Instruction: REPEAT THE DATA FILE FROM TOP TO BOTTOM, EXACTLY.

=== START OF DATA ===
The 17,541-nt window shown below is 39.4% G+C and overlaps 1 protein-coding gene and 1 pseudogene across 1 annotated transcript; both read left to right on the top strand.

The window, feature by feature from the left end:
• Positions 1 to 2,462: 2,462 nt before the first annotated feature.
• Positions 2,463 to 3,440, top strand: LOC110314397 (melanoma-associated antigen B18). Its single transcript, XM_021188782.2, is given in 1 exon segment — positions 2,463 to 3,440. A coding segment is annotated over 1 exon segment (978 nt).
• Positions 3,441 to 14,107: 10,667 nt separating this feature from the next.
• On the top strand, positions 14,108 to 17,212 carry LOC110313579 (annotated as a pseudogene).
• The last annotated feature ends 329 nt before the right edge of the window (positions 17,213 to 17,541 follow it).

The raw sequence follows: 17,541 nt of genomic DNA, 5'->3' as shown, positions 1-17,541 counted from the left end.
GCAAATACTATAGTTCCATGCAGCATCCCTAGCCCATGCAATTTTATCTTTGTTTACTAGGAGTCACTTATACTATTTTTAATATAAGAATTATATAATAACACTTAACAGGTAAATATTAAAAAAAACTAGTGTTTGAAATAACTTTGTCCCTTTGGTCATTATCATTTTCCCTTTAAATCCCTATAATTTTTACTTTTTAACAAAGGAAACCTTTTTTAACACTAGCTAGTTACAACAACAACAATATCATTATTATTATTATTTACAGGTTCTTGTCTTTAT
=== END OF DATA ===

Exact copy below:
The 17,541-nt window shown below is 39.4% G+C and overlaps 1 protein-coding gene and 1 pseudogene across 1 annotated transcript; both read left to right on the top strand.

The window, feature by feature from the left end:
• Positions 1 to 2,462: 2,462 nt before the first annotated feature.
• Positions 2,463 to 3,440, top strand: LOC110314397 (melanoma-associated antigen B18). Its single transcript, XM_021188782.2, is given in 1 exon segment — positions 2,463 to 3,440. A coding segment is annotated over 1 exon segment (978 nt).
• Positions 3,441 to 14,107: 10,667 nt separating this feature from the next.
• On the top strand, positions 14,108 to 17,212 carry LOC110313579 (annotated as a pseudogene).
• The last annotated feature ends 329 nt before the right edge of the window (positions 17,213 to 17,541 follow it).

The raw sequence follows: 17,541 nt of genomic DNA, 5'->3' as shown, positions 1-17,541 counted from the left end.
GCAAATACTATAGTTCCATGCAGCATCCCTAGCCCATGCAATTTTATCTTTGTTTACTAGGAGTCACTTATACTATTTTTAATATAAGAATTATATAATAACACTTAACAGGTAAATATTAAAAAAAACTAGTGTTTGAAATAACTTTGTCCCTTTGGTCATTATCATTTTCCCTTTAAATCCCTATAATTTTTACTTTTTAACAAAGGAAACCTTTTTTAACACTAGCTAGTTACAACAACAACAATATCATTATTATTATTATTTACAGGTTCTTGTCTTTAT